Lawmakers Should Focus on Consequences of Minimum Wage Hikes, Not Mere Intentions

Michael Schaus

By Michael Schaus

It didn’t take the new Nevada legislature long before it started toying with the idea of raising the minimum wage.

Introduced within the first week of Nevada’s 79th legislative session, SB106 would incrementally increase the minimum wage from the current $8.25 per hour to a grand total of $12 per hour. Another more aggressive proposal — AB175 — was introduced the following week, and it called for a $15 minimum wage.

As with the national “Fight for $15” movement, advocates of both proposals have done their best to avoid discussions regarding the economic consequences of such wage hikes — instead focusing their sales-pitch on the supposed moral imperative to “do something” about poverty.

Focusing heavily on poverty rates among minority groups, these advocates routinely praise minimum wage hikes as a sure-fire way to bridge the so-called “minority wage gap.”

Economic reality, however, disagrees.

According to a recent Heritage Foundation report, many industries that currently depend on low-skilled labor would be forced to immediately increase their prices. The study, based on observations made in markets where the minimum wage has already been increased, suggests that a $15 minimum wage would translate to a roughly 38 percent hike in fast-food prices alone.

Just as troubling is the impact such increases have on the labor market — specifically among minority groups, which already tend to have higher unemployment and more under-employment than the rest of the workforce.

For example, a report from the Nevada Policy Research Institute indicates that for every $1 per hour the minimum wage is increased, there will be a nearly 1 percentage point increase in unemployment among Hispanics.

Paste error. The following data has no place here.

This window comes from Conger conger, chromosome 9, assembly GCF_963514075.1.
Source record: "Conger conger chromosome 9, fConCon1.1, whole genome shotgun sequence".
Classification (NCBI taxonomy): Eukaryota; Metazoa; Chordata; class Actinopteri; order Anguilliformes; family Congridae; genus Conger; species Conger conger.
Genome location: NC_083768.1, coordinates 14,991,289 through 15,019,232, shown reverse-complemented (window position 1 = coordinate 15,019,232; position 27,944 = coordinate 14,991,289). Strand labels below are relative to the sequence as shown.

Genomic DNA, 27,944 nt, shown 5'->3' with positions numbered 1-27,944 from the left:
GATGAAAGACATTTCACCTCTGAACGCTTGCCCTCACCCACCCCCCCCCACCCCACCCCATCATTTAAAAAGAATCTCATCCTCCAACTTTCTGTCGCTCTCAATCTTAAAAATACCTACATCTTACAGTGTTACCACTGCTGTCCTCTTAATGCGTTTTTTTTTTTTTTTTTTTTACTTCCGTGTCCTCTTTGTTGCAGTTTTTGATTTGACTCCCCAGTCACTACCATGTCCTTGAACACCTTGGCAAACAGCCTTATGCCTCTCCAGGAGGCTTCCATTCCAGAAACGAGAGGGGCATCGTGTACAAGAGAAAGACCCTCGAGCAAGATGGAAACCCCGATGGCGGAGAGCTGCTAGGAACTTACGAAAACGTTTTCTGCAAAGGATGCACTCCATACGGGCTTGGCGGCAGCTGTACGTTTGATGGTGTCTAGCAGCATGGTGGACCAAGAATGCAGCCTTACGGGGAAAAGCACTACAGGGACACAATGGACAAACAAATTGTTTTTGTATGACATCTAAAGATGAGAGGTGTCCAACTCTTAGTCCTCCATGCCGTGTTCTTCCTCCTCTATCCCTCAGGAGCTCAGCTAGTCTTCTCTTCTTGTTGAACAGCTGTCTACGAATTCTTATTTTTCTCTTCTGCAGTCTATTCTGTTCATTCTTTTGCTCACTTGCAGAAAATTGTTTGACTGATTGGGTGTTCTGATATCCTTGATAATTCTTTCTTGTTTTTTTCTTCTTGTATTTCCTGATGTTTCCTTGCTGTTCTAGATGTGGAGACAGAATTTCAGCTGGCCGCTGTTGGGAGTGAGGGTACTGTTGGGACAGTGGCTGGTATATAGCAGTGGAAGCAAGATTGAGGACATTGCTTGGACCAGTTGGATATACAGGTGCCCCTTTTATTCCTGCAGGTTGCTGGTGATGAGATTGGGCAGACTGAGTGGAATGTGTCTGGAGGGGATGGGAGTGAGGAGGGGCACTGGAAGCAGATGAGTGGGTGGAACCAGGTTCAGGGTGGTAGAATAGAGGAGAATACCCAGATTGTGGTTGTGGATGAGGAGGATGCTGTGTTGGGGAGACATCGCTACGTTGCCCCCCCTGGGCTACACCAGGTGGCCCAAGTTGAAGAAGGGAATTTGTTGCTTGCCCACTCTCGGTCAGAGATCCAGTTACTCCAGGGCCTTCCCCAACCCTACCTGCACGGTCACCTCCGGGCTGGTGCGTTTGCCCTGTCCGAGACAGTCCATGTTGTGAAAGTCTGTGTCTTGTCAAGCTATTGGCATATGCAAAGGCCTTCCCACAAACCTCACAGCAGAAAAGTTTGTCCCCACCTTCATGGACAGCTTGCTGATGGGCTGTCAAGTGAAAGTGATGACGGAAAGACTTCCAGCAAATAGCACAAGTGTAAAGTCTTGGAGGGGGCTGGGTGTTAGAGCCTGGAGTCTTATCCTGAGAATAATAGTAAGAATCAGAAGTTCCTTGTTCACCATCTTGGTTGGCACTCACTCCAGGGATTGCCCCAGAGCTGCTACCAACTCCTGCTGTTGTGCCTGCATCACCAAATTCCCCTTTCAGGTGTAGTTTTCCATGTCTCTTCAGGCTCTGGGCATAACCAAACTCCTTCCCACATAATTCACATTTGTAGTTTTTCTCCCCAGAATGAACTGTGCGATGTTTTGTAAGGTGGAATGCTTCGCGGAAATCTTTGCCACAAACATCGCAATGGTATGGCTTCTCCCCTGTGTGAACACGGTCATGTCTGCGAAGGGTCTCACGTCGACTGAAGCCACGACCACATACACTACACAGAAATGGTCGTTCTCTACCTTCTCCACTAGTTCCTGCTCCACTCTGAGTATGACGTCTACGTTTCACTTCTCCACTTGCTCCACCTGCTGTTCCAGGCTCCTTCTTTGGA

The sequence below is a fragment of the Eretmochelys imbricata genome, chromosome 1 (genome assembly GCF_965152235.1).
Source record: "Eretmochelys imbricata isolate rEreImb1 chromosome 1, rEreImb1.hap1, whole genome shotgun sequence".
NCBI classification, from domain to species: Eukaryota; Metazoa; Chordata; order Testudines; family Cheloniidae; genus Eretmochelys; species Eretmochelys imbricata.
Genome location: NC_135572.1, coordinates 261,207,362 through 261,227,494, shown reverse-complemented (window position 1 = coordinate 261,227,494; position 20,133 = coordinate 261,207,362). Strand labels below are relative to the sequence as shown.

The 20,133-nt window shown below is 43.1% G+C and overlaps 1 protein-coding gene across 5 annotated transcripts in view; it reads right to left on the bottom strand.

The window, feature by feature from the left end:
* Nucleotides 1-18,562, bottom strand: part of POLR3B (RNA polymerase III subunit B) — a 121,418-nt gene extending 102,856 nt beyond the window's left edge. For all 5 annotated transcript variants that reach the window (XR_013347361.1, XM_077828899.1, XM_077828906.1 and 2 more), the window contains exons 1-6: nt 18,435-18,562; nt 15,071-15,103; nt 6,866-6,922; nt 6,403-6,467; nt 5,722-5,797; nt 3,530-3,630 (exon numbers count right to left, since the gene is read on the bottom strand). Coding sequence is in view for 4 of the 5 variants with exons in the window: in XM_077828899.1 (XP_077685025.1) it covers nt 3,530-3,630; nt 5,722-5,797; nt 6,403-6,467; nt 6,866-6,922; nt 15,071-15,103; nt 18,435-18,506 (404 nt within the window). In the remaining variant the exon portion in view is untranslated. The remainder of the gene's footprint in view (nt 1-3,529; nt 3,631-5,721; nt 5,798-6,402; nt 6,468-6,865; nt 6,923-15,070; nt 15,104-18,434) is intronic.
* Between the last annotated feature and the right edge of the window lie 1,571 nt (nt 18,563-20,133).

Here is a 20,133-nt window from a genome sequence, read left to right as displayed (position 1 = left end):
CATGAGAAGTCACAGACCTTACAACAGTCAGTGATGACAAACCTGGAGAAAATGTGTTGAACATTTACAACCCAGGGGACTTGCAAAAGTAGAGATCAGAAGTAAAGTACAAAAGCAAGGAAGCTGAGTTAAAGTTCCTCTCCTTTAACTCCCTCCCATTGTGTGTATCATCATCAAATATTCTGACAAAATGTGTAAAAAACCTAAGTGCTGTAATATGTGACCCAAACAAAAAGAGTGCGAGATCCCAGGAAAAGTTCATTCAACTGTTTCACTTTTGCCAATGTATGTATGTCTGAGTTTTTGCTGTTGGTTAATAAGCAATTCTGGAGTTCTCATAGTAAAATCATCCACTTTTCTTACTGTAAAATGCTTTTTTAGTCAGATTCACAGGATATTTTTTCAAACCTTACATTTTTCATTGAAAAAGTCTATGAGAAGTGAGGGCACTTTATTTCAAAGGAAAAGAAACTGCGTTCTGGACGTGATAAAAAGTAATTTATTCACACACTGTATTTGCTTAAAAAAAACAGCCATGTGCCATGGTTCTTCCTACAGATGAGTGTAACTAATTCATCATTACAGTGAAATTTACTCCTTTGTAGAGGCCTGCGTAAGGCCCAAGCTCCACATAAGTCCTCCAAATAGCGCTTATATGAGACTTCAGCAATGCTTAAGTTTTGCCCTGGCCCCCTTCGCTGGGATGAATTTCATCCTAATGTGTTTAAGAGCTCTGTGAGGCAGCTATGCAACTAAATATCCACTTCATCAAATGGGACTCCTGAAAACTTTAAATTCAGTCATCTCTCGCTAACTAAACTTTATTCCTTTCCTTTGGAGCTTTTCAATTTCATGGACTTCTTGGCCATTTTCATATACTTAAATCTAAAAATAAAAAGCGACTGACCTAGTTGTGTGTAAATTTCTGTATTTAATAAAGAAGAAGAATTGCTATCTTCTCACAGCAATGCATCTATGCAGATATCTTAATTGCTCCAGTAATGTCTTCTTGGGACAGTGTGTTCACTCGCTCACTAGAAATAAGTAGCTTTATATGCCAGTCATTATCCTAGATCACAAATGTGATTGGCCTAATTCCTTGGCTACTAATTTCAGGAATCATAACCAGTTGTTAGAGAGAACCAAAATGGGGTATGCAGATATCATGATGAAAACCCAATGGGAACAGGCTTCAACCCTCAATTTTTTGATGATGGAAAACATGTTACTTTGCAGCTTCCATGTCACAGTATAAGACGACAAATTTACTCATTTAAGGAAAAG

Other studies have shown similar correlations between government-mandated wage increases and minority-worker unemployment.

What’s even more interesting, however, is that this correlation isn’t some sort of accidental, or unforeseeable, consequence of artificially inflating wages. It is a well-documented phenomenon.

In fact, at one time, it was actually the intent behind minimum wage mandates.

In the 1920’s, white-supremacist labor unions in South Africa were unabashedly focused on keeping South Africa’s trades “white,” using race-based labor policies. While most apprenticeships were reserved for white workers, unskilled black Africans still were managing to get a foothold in the labor market by accepting work at lower wages, and “learning on the job.”

Companies welcomed the low-skilled labor, and black workers depended on the experience to begin earning higher wages.

But the labor unions in South Africa felt that their entirely white membership was threatened by this growing minority labor force — and enthusiastically threw full support behind a new minimum wage law in 1926.

Known as “the rate for the job” regulation, its lynchpin was a government-mandated floor for wages — and it quickly priced inexperienced workers out of the market, thus preserving the white-only union’s monopoly in the region’s most important trades.

And South Africa wasn’t alone in such thinking.

In the U.S., about the same time, Harvard University praised similarly discriminatory minimum wage laws in Australia as a prime example of how “whites” could protect their “standard of living from the invidious competition of the colored races.”

In the early 1930s, a similar minimum-wage scheme was proposed as federal law in America — the 1931 Davis-Bacon Act — with supporters enthusiastically declaring that mandated minimum wages would help ensure the “racial status quo” of the nation.

Candidly out to rig the system against unskilled immigrant and minority workers, Congress wholeheartedly endorsed the nation’s first federal attempt to mandate a minimum wage.

How ironic that modern-day “social justice” warriors and “progressives” — oblivious to the actual harm minimum-wage policies do to the underprivileged — continue to demand the very same policies used to discriminate against disadvantaged communities just 90 years ago.

Of course, a lot has changed since the 1930s.

Today’s campaigns for increasing the minimum wage reflect a genuine — if historically and economically ignorant — desire to help low-wage workers increase their incomes.

But a change in proponents’ intent does not change the damaging impact their policies would bring to businesses, labor markets and consumers.

Rather than blindly focusing on the “good intentions” of minimum wage advocates, maybe — just maybe — it’s worth looking at the demonstrated impacts of their policies.


Michael Schaus is communications director for the Nevada Policy Research Institute.

This article was originally published in the Nevada Business Journal.